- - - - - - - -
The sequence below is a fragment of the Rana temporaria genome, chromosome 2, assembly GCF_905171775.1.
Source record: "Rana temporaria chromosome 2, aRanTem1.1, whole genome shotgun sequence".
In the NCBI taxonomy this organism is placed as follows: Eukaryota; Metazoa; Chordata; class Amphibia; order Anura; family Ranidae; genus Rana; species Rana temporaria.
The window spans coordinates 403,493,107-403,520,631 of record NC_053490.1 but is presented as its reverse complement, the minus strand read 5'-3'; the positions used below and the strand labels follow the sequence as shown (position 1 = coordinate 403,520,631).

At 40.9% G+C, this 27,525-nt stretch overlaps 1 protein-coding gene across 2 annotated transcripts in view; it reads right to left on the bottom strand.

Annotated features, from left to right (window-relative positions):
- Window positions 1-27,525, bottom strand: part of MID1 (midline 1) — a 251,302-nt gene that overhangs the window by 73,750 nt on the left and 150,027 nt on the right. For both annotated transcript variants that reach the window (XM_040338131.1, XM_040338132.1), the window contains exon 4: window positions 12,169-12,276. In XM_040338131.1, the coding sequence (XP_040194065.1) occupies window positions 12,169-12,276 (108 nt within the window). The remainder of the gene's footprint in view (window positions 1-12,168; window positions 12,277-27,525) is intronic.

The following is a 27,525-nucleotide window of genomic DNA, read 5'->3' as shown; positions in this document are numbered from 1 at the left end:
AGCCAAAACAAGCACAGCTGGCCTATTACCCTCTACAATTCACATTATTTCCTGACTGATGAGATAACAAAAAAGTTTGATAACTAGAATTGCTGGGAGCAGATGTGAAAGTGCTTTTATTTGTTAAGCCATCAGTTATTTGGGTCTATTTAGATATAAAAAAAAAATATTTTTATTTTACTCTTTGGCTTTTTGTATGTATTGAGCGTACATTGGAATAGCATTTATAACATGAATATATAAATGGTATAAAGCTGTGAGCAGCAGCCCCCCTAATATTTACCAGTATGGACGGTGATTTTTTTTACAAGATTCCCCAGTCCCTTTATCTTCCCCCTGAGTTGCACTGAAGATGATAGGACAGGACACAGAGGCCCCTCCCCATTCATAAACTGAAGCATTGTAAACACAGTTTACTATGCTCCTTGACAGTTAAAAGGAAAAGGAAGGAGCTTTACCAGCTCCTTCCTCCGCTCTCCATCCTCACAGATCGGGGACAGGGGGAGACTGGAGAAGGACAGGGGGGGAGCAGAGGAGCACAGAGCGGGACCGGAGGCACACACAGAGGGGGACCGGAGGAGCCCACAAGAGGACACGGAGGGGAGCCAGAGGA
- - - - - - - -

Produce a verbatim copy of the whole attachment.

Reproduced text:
The sequence below is a fragment of the Rana temporaria genome, chromosome 2, assembly GCF_905171775.1.
Source record: "Rana temporaria chromosome 2, aRanTem1.1, whole genome shotgun sequence".
In the NCBI taxonomy this organism is placed as follows: Eukaryota; Metazoa; Chordata; class Amphibia; order Anura; family Ranidae; genus Rana; species Rana temporaria.
The window spans coordinates 403,493,107-403,520,631 of record NC_053490.1 but is presented as its reverse complement, the minus strand read 5'-3'; the positions used below and the strand labels follow the sequence as shown (position 1 = coordinate 403,520,631).

At 40.9% G+C, this 27,525-nt stretch overlaps 1 protein-coding gene across 2 annotated transcripts in view; it reads right to left on the bottom strand.

Annotated features, from left to right (window-relative positions):
- Window positions 1-27,525, bottom strand: part of MID1 (midline 1) — a 251,302-nt gene that overhangs the window by 73,750 nt on the left and 150,027 nt on the right. For both annotated transcript variants that reach the window (XM_040338131.1, XM_040338132.1), the window contains exon 4: window positions 12,169-12,276. In XM_040338131.1, the coding sequence (XP_040194065.1) occupies window positions 12,169-12,276 (108 nt within the window). The remainder of the gene's footprint in view (window positions 1-12,168; window positions 12,277-27,525) is intronic.

The following is a 27,525-nucleotide window of genomic DNA, read 5'->3' as shown; positions in this document are numbered from 1 at the left end:
AGCCAAAACAAGCACAGCTGGCCTATTACCCTCTACAATTCACATTATTTCCTGACTGATGAGATAACAAAAAAGTTTGATAACTAGAATTGCTGGGAGCAGATGTGAAAGTGCTTTTATTTGTTAAGCCATCAGTTATTTGGGTCTATTTAGATATAAAAAAAAAATATTTTTATTTTACTCTTTGGCTTTTTGTATGTATTGAGCGTACATTGGAATAGCATTTATAACATGAATATATAAATGGTATAAAGCTGTGAGCAGCAGCCCCCCTAATATTTACCAGTATGGACGGTGATTTTTTTTACAAGATTCCCCAGTCCCTTTATCTTCCCCCTGAGTTGCACTGAAGATGATAGGACAGGACACAGAGGCCCCTCCCCATTCATAAACTGAAGCATTGTAAACACAGTTTACTATGCTCCTTGACAGTTAAAAGGAAAAGGAAGGAGCTTTACCAGCTCCTTCCTCCGCTCTCCATCCTCACAGATCGGGGACAGGGGGAGACTGGAGAAGGACAGGGGGGGAGCAGAGGAGCACAGAGCGGGACCGGAGGCACACACAGAGGGGGACCGGAGGAGCCCACAAGAGGACACGGAGGGGAGCCAGAGGA